Chachi's Drumbot

My first song written for a vertical acoustic drum machine I created this year. Percussion composed by Stephen Slater, with melodic accompaniment on Tenori-On and TB-303 by Chachi Jones.
Song for Solenoids, Tenori-On, and TB-303 The acoustic drum machine stands around 6 feet tall, with a custom welded steel frame that serves as its backbone. The electronics are built around a circuit design by Liz Clark published on Adafruit (, which I've adapted for additional outputs, half of which use high-powered drivers for moving the motors mounted on the snare drum.

It's still a work in progress and eventually the idea is to create a live lounge act around it. For the purpose of getting something together for MMF, I dusted off my electronic music alter ego, polished up a song I composed a few years back, and enlisted the help of my friend Stephen Slater to compose some MIDI percussion I could feed my drumbot. Steve actually composed the MIDI percussion on an electronic drum kit, and I did my best to preserve the improvised feel of his work.

Ultimately, everything landed in my Ableton Live recording software, which I used to synchronize the drumbot, my Yamaha Tenori-On sequencer (seen in the upper right corner) and my old Roland TB-303 bassline synth (seen in the bottom right) which has been modified for MIDI input and output.

Side story I started out playing in garage bands when I was a teenager.

Then, with no one left to play with, I got into making electronic music.

Electronic music started to get boring so I started a band with my old friends from high school.

After COVID made it impossible to rehearse or play shows, I've started a new thing that combines my friends, my electronic music skills, and my love of making machines and robots.

Frequently Asked Questions
What inspired you to do this?
My bandmate Stephen Slater is an outstanding drummer, but he's also a great vibraphone player. For years we've played together in a group where he plays drums, but I wanted to take it in a new direction where he plays vibraphone. So it occurred to me that if I replaced him with a robot, not only would he be free to play vibes, but it would be a great gimmick for the band too.
How long did it take to make it?
About 4 months. I started in on it in December of 2020. I suppose I would characterize it as my COVID lockdown project.
How long have you been doing things like this?
Oh, I've been making and hacking electronic music instruments since I got into the circuit bending scene around 2001. But for proper robotics and mechanical projects like this specifically, really only the last 4 years.
How much did this cost to do?
Around $100 for the electronics, $80 for the motors and solenoids, another $100 for the percussion, and $40 in steel to weld the frame. Throw in some nuts and bolts and zip ties and 3D printed parts and I'd put the grand total at about $400.
Have you done other things like this?
My big project last year was making a cocktail machine called the VK-01 ( In many ways I was dealing with some of the same problems -- low voltage micro controllers, higher voltage motors, and timing everything together.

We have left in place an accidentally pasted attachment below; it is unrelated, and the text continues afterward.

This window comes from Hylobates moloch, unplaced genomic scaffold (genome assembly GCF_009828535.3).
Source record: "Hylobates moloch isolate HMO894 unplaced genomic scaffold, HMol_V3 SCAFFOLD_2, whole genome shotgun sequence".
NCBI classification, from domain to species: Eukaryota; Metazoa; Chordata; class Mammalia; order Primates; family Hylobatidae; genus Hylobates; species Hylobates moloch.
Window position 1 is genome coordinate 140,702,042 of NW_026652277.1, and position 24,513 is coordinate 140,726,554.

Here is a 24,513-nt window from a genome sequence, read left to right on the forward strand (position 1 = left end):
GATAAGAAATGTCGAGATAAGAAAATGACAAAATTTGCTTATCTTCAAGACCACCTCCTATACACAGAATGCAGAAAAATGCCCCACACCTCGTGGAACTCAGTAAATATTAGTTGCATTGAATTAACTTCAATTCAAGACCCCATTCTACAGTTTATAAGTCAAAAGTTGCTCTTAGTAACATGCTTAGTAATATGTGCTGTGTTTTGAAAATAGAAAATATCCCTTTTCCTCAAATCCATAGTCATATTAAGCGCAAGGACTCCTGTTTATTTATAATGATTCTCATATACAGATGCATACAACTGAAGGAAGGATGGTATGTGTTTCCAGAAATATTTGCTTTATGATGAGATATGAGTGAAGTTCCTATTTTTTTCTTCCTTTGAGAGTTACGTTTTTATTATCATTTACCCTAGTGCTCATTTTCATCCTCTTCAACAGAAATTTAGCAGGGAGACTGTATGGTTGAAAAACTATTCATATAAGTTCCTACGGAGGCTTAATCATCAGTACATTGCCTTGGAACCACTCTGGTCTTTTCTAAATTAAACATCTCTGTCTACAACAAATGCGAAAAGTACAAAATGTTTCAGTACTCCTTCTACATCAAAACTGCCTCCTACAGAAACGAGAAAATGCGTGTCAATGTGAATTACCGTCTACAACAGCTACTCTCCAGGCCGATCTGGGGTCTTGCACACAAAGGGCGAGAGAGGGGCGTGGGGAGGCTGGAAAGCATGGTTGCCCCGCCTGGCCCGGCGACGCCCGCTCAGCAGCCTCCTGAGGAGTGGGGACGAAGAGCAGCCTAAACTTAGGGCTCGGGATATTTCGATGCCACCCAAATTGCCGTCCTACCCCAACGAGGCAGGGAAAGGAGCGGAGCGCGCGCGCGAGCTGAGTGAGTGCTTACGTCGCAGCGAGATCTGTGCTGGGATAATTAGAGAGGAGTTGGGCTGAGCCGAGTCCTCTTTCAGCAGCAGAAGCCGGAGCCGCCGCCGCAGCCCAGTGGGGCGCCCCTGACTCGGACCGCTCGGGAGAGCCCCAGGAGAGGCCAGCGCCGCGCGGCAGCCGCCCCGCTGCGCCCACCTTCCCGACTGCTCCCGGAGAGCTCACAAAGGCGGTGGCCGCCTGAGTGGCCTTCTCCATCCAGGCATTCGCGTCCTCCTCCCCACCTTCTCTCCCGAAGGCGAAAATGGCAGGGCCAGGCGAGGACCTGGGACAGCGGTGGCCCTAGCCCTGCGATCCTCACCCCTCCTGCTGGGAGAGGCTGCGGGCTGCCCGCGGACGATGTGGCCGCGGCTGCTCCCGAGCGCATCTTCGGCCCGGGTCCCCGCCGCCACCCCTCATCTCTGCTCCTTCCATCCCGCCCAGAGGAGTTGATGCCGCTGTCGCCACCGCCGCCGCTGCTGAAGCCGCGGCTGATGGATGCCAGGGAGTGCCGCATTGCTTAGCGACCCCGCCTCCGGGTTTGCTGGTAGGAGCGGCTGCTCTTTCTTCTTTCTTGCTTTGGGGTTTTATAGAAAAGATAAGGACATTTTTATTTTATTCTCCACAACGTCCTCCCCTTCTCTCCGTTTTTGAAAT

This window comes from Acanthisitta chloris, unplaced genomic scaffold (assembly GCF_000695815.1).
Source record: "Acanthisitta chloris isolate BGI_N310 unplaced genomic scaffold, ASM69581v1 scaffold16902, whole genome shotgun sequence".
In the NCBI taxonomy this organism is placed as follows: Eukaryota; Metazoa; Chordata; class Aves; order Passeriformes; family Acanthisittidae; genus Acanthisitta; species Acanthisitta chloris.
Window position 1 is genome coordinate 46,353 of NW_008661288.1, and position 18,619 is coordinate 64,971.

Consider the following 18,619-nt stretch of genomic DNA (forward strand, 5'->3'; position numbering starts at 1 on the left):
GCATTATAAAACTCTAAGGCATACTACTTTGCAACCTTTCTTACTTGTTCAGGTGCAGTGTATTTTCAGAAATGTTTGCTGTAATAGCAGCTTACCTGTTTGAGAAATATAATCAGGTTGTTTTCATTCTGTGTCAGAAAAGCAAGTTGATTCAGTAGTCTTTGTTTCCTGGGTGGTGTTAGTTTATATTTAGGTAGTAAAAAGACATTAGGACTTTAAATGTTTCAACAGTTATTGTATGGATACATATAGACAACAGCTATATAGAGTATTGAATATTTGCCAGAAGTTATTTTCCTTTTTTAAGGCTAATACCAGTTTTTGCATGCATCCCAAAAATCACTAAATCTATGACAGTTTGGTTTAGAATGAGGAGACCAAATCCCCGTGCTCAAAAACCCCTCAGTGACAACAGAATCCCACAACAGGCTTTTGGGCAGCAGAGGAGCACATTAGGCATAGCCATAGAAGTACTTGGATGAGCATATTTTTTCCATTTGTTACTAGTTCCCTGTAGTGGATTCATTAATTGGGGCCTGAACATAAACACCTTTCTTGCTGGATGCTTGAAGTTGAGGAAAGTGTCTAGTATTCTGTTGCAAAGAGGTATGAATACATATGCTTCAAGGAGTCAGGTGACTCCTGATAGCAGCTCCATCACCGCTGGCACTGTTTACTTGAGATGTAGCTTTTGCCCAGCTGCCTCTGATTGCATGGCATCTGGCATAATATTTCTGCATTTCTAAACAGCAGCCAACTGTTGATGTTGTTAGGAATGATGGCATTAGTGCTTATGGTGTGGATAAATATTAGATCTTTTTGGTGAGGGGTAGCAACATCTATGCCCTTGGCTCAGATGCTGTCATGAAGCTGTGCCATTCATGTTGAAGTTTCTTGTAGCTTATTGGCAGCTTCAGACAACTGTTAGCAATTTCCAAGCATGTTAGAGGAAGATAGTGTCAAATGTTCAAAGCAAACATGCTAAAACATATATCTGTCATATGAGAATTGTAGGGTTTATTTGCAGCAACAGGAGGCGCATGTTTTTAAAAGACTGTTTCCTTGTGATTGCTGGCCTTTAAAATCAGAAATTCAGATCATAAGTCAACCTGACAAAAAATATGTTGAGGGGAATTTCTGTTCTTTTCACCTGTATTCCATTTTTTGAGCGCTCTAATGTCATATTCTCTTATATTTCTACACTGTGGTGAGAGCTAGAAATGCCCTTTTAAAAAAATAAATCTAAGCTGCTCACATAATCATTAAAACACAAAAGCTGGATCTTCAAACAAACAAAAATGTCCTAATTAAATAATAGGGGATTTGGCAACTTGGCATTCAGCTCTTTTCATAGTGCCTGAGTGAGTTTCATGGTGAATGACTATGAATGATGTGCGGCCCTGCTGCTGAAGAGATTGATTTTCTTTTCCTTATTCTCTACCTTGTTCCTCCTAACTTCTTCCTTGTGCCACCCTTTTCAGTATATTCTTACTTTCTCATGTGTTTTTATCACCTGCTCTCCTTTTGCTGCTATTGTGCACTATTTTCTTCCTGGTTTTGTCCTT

What did you wish you knew before you started this?
How much fun it is to have an excuse to order up a bunch of cheap percussion. Bongos and frame drums and tambourines and shakers -- they're all pretty cheap and tons of fun to play with. Building this was a great excuse to order up silly sound makers that I otherwise would have felt silly buying.
Are there plans available to make this? Do you sell this?
Not yet. I'm still working out some kinks, but once I settle on something I like I'll likely put the details in an Instructables guide like I did with my cocktail machine.
What’s next?
There's still a lot of work to do to get this ready to play nice with my new group. I need to make a rugged enclosure for all the electronics. I want to incorporate some cymbals and a shaker. I've also deliberately made it so that the top half of the frame (holding all the percussion) can come out, allowing me to swap in a whole other arrangement of instruments. One day I hope to have a bunch of different options I can drop in, either for lounge, or rock, or electronic pieces like this one.
I started with this Adafruit guide by the Ruiz brothers and Liz Clark:

Liz also has a great guide on creating a MIDI triggered Xylophone that communicates wirelessly over Bluetooth:

I also found a ton of inspiration in the works and videos of Moritz Simon Geist.

Chachi Jones
The maker Chachi Jones
Donald Bell has been making experimental electronic music under the pseudonym Chachi Jones since 1996. His work incorporates hacked sound toys with software instruments. His latest creation is a custom-built, 6-foot tall mechanical drum machine.

Connect with Chachi Jones
How I can help you:
I run a weekly show called Maker Update on Digi-Key's YouTube channel. If you have a project (not a product) you'd like to see me promote on the show, get in touch.
How you can help me:
If you like what you hear, check out some of my other recordings as Chachi Jones, available on Spotify, YouTube, and all the usual places.